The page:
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Arthritis pain – the best oil to use while cooking your dinner to lower your risk of signs

Arthritis is a common condition that can affect people of all ages, according to the NHS. But you could lower your chances of developing painful arthritis symptoms by regularly using olive oil, it’s been claimed.

Arthritis pain can lead to a number of debilitating symptoms that patients will want to try and avoid.

The condition can make life more difficult when carrying out simply, everyday tasks.

But, just some simple lifestyle changes could go a long way in helping to prevent arthritis symptoms from flaring up.

One of the easiest ways to protect against the condition is to regularly use olive oil while cooking.

READ MORE: Arthritis treatment – does turmeric help arthritis?

“Although there are no diets or dietary supplements that will cure your arthritis, some people do find that their symptoms improve as a result of changing what they eat,” said Versus Arthritis.

“But because people are all different and there are many different types of arthritis, what works for one person and one type of arthritis may not work for another.

“Several of the diet and lifestyle changes which are useful for arthritis are also useful for heart and circulation health, including exercise and omega-3 fatty acids.

“If you have any type of arthritis you should try to eat a more Mediterranean-style diet which includes fish, pulses, nuts, olive oil and plenty of fruit and vegetables.”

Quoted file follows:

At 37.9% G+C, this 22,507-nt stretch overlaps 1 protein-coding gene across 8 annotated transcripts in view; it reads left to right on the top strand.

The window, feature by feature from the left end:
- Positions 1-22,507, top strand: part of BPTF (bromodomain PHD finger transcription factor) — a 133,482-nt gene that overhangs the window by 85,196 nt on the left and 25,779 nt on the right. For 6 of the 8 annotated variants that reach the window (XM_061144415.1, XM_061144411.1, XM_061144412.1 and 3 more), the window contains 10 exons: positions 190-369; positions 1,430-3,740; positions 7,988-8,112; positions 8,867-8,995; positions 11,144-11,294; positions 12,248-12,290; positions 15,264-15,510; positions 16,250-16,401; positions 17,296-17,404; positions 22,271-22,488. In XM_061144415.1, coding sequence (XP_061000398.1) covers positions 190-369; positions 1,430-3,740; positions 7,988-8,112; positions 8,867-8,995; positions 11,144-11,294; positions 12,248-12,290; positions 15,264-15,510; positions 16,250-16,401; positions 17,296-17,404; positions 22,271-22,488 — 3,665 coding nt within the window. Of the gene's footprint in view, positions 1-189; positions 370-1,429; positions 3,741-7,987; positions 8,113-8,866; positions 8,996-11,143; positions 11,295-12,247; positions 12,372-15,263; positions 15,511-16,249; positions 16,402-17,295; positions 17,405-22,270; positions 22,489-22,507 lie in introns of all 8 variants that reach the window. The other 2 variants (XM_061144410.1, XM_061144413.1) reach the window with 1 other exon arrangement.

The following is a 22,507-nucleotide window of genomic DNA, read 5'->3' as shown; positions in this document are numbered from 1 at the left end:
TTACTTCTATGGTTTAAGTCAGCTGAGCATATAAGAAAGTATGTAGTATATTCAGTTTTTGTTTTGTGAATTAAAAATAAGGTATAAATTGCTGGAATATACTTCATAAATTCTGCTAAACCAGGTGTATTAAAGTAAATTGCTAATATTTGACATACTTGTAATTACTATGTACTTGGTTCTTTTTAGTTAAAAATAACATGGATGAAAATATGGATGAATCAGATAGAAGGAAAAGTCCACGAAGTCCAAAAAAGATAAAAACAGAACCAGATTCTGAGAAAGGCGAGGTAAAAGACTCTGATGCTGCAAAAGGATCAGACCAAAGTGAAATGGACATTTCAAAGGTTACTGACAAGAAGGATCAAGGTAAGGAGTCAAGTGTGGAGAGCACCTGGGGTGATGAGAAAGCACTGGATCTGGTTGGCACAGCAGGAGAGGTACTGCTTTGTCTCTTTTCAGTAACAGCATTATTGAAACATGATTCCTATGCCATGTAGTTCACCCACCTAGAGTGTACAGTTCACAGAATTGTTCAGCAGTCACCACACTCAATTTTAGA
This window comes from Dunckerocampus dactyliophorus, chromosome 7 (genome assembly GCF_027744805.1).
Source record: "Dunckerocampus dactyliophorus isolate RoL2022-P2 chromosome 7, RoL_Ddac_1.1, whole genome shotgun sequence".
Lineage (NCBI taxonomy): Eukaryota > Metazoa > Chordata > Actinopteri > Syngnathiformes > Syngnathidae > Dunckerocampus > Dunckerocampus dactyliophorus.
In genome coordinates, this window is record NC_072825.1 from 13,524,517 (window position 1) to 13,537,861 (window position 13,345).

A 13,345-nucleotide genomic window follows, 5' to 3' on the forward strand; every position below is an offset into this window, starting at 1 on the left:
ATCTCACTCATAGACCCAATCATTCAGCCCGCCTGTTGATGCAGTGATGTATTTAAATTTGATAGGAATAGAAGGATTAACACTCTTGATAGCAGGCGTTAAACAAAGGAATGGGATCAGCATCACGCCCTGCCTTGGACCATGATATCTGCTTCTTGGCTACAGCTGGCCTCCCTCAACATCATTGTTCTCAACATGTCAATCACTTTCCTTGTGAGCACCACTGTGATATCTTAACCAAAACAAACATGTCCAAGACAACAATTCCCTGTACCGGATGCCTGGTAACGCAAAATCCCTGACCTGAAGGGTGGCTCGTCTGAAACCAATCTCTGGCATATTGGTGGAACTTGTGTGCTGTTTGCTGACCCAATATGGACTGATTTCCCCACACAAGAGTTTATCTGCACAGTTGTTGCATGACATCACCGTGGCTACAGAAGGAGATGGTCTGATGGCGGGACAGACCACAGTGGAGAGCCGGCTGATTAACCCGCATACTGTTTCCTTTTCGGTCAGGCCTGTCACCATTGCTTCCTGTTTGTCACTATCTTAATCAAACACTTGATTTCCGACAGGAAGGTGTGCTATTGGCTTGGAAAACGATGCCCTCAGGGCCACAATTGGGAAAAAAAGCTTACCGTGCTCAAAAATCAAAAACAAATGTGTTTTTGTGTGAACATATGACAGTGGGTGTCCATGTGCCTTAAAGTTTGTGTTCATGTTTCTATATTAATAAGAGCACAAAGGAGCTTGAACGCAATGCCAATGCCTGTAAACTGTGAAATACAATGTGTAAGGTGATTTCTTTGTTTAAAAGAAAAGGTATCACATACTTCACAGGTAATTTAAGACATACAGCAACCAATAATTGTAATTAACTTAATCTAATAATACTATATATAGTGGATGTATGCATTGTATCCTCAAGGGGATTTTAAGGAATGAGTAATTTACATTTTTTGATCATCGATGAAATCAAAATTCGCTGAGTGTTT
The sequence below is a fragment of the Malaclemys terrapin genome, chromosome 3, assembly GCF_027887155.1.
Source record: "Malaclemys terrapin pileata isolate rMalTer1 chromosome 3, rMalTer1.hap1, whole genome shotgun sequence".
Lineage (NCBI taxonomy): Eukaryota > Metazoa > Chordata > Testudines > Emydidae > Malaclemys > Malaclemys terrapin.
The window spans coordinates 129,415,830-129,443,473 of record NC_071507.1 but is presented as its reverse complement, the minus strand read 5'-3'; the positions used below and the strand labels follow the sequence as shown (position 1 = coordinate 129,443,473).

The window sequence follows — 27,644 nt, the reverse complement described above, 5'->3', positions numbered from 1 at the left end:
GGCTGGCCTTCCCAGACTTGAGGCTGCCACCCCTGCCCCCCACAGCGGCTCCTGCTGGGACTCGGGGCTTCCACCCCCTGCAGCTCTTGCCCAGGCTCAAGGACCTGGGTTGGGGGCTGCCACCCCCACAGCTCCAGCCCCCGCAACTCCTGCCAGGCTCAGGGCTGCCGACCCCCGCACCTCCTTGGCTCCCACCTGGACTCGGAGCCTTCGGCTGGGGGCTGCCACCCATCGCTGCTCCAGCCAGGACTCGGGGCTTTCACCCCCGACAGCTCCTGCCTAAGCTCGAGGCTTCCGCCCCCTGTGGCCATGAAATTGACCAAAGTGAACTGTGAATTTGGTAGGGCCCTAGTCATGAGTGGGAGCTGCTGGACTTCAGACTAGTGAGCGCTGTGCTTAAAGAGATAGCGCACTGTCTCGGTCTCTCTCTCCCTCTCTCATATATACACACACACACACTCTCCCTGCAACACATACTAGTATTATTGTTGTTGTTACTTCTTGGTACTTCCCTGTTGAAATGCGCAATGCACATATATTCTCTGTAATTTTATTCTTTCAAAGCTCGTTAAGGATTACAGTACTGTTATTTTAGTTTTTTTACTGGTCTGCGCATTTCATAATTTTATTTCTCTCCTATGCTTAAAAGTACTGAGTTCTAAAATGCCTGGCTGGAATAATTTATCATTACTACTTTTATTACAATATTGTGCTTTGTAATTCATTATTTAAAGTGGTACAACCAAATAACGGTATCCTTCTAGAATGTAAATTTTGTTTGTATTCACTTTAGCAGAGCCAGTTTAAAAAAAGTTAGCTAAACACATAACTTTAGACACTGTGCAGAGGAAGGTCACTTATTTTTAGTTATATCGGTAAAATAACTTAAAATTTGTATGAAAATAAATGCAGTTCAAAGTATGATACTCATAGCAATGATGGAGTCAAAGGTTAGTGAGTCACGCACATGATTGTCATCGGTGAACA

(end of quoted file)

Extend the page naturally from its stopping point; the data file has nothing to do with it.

Meanwhile, you could also protect against arthritis symptoms by eating more nuts.

Nuts are one of the best snacks for arthritis patients, due to their anti-inflammatory properties.

They contain a number of nutrients that protect against inflammation, including fibre, zinc, and magnesium.

Nuts also play a crucial role in protecting your heart, which is particularly important for people with arthritis.

Common arthritis symptoms include joint pain, inflammation, and restricted movement.

There are two key types of arthritis in the UK; osteoarthritis and rheumatoid arthritis.

Osteoarthritis is the most common type of arthritis to be diagnosed in the UK – around nine million people are believed to have osteoarthritis.

Rheumatoid arthritis, meanwhile, is an auto-immune disease that has been diagnosed in about 400,000 individuals.



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